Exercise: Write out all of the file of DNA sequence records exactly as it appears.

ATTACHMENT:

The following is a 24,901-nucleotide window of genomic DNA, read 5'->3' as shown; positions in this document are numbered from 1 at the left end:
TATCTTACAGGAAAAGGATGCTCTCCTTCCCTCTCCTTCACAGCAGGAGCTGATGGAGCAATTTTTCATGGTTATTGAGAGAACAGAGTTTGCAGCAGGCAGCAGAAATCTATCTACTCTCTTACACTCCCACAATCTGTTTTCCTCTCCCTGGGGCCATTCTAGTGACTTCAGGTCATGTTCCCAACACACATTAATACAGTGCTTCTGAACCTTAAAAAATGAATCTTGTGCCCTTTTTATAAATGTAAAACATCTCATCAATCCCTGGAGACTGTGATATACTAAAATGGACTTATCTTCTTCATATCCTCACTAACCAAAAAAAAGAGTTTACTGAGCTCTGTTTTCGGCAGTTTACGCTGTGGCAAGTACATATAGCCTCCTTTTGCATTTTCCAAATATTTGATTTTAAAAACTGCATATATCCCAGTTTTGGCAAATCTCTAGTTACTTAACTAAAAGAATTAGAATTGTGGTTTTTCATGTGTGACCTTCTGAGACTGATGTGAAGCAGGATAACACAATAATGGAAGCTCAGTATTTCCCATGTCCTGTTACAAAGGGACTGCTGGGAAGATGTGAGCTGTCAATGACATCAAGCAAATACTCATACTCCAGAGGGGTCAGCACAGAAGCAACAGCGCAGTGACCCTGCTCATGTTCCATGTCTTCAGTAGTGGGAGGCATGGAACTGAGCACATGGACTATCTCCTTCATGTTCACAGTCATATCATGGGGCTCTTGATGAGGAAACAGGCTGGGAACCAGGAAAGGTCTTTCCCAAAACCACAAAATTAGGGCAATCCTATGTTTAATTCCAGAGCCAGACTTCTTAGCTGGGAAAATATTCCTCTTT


The following is a 24,901-nucleotide window of genomic DNA, read 5'->3' as shown; positions in this document are numbered from 1 at the left end:
TATCTTACAGGAAAAGGATGCTCTCCTTCCCTCTCCTTCACAGCAGGAGCTGATGGAGCAATTTTTCATGGTTATTGAGAGAACAGAGTTTGCAGCAGGCAGCAGAAATCTATCTACTCTCTTACACTCCCACAATCTGTTTTCCTCTCCCTGGGGCCATTCTAGTGACTTCAGGTCATGTTCCCAACACACATTAATACAGTGCTTCTGAACCTTAAAAAATGAATCTTGTGCCCTTTTTATAAATGTAAAACATCTCATCAATCCCTGGAGACTGTGATATACTAAAATGGACTTATCTTCTTCATATCCTCACTAACCAAAAAAAAGAGTTTACTGAGCTCTGTTTTCGGCAGTTTACGCTGTGGCAAGTACATATAGCCTCCTTTTGCATTTTCCAAATATTTGATTTTAAAAACTGCATATATCCCAGTTTTGGCAAATCTCTAGTTACTTAACTAAAAGAATTAGAATTGTGGTTTTTCATGTGTGACCTTCTGAGACTGATGTGAAGCAGGATAACACAATAATGGAAGCTCAGTATTTCCCATGTCCTGTTACAAAGGGACTGCTGGGAAGATGTGAGCTGTCAATGACATCAAGCAAATACTCATACTCCAGAGGGGTCAGCACAGAAGCAACAGCGCAGTGACCCTGCTCATGTTCCATGTCTTCAGTAGTGGGAGGCATGGAACTGAGCACATGGACTATCTCCTTCATGTTCACAGTCATATCATGGGGCTCTTGATGAGGAAACAGGCTGGGAACCAGGAAAGGTCTTTCCCAAAACCACAAAATTAGGGCAATCCTATGTTTAATTCCAGAGCCAGACTTCTTAGCTGGGAAAATATTCCTCTTT